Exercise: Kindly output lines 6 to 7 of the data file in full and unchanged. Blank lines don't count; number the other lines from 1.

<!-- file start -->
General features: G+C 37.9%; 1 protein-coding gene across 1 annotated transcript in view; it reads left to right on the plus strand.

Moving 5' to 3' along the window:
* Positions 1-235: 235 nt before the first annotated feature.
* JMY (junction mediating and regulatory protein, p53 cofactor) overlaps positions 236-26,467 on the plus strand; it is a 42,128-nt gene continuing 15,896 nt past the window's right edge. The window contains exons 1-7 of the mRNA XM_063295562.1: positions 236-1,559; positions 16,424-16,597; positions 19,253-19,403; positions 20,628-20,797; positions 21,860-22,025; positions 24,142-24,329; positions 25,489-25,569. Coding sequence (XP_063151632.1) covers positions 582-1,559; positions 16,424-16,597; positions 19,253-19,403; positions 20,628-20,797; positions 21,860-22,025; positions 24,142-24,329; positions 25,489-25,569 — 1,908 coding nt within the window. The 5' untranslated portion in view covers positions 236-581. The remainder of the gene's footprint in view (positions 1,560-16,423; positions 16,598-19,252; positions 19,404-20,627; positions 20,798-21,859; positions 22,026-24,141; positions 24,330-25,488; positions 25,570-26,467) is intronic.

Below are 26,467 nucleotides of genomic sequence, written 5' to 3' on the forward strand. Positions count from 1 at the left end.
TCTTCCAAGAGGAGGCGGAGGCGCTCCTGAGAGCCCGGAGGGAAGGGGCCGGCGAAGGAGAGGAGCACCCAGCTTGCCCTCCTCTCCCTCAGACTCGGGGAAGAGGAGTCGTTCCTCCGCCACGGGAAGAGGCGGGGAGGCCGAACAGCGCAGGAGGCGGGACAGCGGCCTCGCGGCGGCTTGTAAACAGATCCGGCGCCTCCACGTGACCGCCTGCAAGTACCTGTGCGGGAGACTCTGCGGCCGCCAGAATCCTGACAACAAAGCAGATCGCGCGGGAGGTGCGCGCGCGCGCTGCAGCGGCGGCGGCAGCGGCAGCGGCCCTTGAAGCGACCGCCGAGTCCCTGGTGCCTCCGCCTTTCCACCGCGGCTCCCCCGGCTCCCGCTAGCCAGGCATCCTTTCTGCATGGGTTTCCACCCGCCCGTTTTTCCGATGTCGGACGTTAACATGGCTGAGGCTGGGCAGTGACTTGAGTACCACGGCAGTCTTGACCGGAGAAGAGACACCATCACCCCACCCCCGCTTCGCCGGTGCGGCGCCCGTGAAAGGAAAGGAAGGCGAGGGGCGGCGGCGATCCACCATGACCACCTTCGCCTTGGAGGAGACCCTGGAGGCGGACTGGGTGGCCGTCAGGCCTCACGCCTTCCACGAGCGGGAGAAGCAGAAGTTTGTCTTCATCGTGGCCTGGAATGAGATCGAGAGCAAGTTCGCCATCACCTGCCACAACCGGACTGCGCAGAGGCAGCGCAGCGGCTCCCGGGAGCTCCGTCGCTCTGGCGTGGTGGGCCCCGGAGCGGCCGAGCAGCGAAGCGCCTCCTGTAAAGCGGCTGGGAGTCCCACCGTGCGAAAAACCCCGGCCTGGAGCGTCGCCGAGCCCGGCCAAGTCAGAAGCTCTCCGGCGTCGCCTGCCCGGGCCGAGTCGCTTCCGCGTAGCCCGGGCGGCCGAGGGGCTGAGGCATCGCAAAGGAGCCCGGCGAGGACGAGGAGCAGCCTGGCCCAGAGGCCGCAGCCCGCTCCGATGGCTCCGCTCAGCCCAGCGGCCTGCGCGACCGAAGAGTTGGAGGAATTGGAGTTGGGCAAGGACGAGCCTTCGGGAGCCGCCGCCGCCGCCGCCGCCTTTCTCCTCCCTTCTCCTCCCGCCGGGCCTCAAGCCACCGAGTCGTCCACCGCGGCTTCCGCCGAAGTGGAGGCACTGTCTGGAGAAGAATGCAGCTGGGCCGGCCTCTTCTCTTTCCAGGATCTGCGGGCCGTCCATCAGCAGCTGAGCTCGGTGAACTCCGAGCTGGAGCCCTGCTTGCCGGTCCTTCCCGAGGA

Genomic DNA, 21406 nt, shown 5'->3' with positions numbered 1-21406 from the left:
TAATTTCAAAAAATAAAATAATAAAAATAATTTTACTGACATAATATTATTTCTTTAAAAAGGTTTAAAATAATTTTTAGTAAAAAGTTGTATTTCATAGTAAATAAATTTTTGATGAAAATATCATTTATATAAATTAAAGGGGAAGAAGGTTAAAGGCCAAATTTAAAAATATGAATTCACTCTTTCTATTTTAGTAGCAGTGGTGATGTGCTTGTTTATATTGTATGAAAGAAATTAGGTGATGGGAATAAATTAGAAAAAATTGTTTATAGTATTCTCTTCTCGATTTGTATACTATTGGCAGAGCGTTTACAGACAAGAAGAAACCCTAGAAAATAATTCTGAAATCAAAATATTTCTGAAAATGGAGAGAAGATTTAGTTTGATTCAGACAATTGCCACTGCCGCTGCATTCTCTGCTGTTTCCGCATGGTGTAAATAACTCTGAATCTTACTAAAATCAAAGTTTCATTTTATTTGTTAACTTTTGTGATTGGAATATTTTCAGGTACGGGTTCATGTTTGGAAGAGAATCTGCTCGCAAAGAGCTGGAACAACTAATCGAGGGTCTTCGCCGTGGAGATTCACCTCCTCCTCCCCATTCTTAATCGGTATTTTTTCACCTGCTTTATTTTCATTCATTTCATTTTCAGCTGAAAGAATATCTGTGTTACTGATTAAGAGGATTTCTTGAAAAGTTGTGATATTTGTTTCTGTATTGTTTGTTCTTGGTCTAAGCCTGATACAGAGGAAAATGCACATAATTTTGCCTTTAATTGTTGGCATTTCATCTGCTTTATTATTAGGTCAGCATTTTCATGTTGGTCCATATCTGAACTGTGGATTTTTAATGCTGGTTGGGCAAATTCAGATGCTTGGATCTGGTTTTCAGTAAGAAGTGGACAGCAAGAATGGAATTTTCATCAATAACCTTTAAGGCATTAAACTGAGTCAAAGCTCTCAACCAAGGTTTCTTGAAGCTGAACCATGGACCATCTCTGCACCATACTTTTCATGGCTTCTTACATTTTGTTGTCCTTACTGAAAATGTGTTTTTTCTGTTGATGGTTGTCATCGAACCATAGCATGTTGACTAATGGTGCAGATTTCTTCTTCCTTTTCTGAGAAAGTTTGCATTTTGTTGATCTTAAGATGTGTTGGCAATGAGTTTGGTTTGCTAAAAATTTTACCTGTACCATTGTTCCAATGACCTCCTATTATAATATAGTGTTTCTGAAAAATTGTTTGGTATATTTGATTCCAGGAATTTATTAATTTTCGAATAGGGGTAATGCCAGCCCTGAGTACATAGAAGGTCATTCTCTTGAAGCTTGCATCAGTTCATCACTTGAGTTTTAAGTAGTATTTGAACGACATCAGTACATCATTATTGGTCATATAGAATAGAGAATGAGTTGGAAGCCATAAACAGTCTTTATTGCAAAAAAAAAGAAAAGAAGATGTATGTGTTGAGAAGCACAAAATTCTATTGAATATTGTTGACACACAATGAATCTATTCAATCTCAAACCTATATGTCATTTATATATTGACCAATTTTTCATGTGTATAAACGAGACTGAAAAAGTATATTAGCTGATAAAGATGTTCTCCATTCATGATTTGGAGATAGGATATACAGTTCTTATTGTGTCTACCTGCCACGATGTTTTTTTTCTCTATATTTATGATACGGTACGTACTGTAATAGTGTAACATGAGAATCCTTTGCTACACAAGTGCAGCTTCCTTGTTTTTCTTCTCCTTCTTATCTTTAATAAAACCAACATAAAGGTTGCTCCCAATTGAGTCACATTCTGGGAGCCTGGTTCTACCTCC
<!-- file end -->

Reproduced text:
TCTTCCAAGAGGAGGCGGAGGCGCTCCTGAGAGCCCGGAGGGAAGGGGCCGGCGAAGGAGAGGAGCACCCAGCTTGCCCTCCTCTCCCTCAGACTCGGGGAAGAGGAGTCGTTCCTCCGCCACGGGAAGAGGCGGGGAGGCCGAACAGCGCAGGAGGCGGGACAGCGGCCTCGCGGCGGCTTGTAAACAGATCCGGCGCCTCCACGTGACCGCCTGCAAGTACCTGTGCGGGAGACTCTGCGGCCGCCAGAATCCTGACAACAAAGCAGATCGCGCGGGAGGTGCGCGCGCGCGCTGCAGCGGCGGCGGCAGCGGCAGCGGCCCTTGAAGCGACCGCCGAGTCCCTGGTGCCTCCGCCTTTCCACCGCGGCTCCCCCGGCTCCCGCTAGCCAGGCATCCTTTCTGCATGGGTTTCCACCCGCCCGTTTTTCCGATGTCGGACGTTAACATGGCTGAGGCTGGGCAGTGACTTGAGTACCACGGCAGTCTTGACCGGAGAAGAGACACCATCACCCCACCCCCGCTTCGCCGGTGCGGCGCCCGTGAAAGGAAAGGAAGGCGAGGGGCGGCGGCGATCCACCATGACCACCTTCGCCTTGGAGGAGACCCTGGAGGCGGACTGGGTGGCCGTCAGGCCTCACGCCTTCCACGAGCGGGAGAAGCAGAAGTTTGTCTTCATCGTGGCCTGGAATGAGATCGAGAGCAAGTTCGCCATCACCTGCCACAACCGGACTGCGCAGAGGCAGCGCAGCGGCTCCCGGGAGCTCCGTCGCTCTGGCGTGGTGGGCCCCGGAGCGGCCGAGCAGCGAAGCGCCTCCTGTAAAGCGGCTGGGAGTCCCACCGTGCGAAAAACCCCGGCCTGGAGCGTCGCCGAGCCCGGCCAAGTCAGAAGCTCTCCGGCGTCGCCTGCCCGGGCCGAGTCGCTTCCGCGTAGCCCGGGCGGCCGAGGGGCTGAGGCATCGCAAAGGAGCCCGGCGAGGACGAGGAGCAGCCTGGCCCAGAGGCCGCAGCCCGCTCCGATGGCTCCGCTCAGCCCAGCGGCCTGCGCGACCGAAGAGTTGGAGGAATTGGAGTTGGGCAAGGACGAGCCTTCGGGAGCCGCCGCCGCCGCCGCCGCCTTTCTCCTCCCTTCTCCTCCCGCCGGGCCTCAAGCCACCGAGTCGTCCACCGCGGCTTCCGCCGAAGTGGAGGCACTGTCTGGAGAAGAATGCAGCTGGGCCGGCCTCTTCTCTTTCCAGGATCTGCGGGCCGTCCATCAGCAGCTGAGCTCGGTGAACTCCGAGCTGGAGCCCTGCTTGCCGGTCCTTCCCGAGGA

Genomic DNA, 21406 nt, shown 5'->3' with positions numbered 1-21406 from the left: